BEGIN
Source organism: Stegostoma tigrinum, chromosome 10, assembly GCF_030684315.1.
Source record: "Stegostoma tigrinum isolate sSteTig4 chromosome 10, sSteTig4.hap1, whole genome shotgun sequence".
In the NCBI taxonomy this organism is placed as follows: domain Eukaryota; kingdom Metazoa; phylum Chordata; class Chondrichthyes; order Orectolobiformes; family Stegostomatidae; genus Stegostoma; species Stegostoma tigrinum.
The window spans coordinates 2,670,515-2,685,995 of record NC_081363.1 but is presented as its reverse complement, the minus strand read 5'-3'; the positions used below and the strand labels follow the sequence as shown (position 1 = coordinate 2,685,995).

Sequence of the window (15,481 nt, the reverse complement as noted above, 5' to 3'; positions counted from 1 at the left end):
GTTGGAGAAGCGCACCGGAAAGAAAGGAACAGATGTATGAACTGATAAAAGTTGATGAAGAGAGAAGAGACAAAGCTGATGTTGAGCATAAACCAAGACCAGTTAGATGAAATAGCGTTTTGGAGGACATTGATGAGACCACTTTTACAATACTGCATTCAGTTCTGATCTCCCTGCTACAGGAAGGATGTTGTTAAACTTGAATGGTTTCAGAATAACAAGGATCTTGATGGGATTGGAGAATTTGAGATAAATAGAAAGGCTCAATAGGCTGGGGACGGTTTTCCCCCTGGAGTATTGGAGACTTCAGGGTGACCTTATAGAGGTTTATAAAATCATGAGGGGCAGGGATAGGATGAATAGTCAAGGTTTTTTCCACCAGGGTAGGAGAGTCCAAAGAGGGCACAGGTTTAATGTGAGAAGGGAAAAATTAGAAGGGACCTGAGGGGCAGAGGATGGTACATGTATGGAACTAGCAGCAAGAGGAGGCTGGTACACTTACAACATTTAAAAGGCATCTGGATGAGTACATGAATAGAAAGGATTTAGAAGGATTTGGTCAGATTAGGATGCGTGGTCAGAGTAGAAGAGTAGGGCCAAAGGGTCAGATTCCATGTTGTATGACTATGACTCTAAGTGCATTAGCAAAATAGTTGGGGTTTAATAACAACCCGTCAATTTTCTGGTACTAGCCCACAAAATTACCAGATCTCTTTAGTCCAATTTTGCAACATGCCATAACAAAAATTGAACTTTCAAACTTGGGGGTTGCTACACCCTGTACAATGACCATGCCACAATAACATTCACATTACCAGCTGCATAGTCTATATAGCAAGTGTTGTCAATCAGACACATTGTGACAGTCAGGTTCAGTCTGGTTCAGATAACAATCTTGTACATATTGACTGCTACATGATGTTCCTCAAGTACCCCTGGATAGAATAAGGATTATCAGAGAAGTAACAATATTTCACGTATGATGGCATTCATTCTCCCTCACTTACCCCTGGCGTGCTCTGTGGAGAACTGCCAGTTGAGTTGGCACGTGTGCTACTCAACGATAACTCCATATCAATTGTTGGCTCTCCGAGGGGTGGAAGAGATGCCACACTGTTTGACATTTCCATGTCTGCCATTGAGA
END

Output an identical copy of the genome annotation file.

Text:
Source organism: Stegostoma tigrinum, chromosome 10, assembly GCF_030684315.1.
Source record: "Stegostoma tigrinum isolate sSteTig4 chromosome 10, sSteTig4.hap1, whole genome shotgun sequence".
In the NCBI taxonomy this organism is placed as follows: domain Eukaryota; kingdom Metazoa; phylum Chordata; class Chondrichthyes; order Orectolobiformes; family Stegostomatidae; genus Stegostoma; species Stegostoma tigrinum.
The window spans coordinates 2,670,515-2,685,995 of record NC_081363.1 but is presented as its reverse complement, the minus strand read 5'-3'; the positions used below and the strand labels follow the sequence as shown (position 1 = coordinate 2,685,995).

Sequence of the window (15,481 nt, the reverse complement as noted above, 5' to 3'; positions counted from 1 at the left end):
GTTGGAGAAGCGCACCGGAAAGAAAGGAACAGATGTATGAACTGATAAAAGTTGATGAAGAGAGAAGAGACAAAGCTGATGTTGAGCATAAACCAAGACCAGTTAGATGAAATAGCGTTTTGGAGGACATTGATGAGACCACTTTTACAATACTGCATTCAGTTCTGATCTCCCTGCTACAGGAAGGATGTTGTTAAACTTGAATGGTTTCAGAATAACAAGGATCTTGATGGGATTGGAGAATTTGAGATAAATAGAAAGGCTCAATAGGCTGGGGACGGTTTTCCCCCTGGAGTATTGGAGACTTCAGGGTGACCTTATAGAGGTTTATAAAATCATGAGGGGCAGGGATAGGATGAATAGTCAAGGTTTTTTCCACCAGGGTAGGAGAGTCCAAAGAGGGCACAGGTTTAATGTGAGAAGGGAAAAATTAGAAGGGACCTGAGGGGCAGAGGATGGTACATGTATGGAACTAGCAGCAAGAGGAGGCTGGTACACTTACAACATTTAAAAGGCATCTGGATGAGTACATGAATAGAAAGGATTTAGAAGGATTTGGTCAGATTAGGATGCGTGGTCAGAGTAGAAGAGTAGGGCCAAAGGGTCAGATTCCATGTTGTATGACTATGACTCTAAGTGCATTAGCAAAATAGTTGGGGTTTAATAACAACCCGTCAATTTTCTGGTACTAGCCCACAAAATTACCAGATCTCTTTAGTCCAATTTTGCAACATGCCATAACAAAAATTGAACTTTCAAACTTGGGGGTTGCTACACCCTGTACAATGACCATGCCACAATAACATTCACATTACCAGCTGCATAGTCTATATAGCAAGTGTTGTCAATCAGACACATTGTGACAGTCAGGTTCAGTCTGGTTCAGATAACAATCTTGTACATATTGACTGCTACATGATGTTCCTCAAGTACCCCTGGATAGAATAAGGATTATCAGAGAAGTAACAATATTTCACGTATGATGGCATTCATTCTCCCTCACTTACCCCTGGCGTGCTCTGTGGAGAACTGCCAGTTGAGTTGGCACGTGTGCTACTCAACGATAACTCCATATCAATTGTTGGCTCTCCGAGGGGTGGAAGAGATGCCACACTGTTTGACATTTCCATGTCTGCCATTGAGA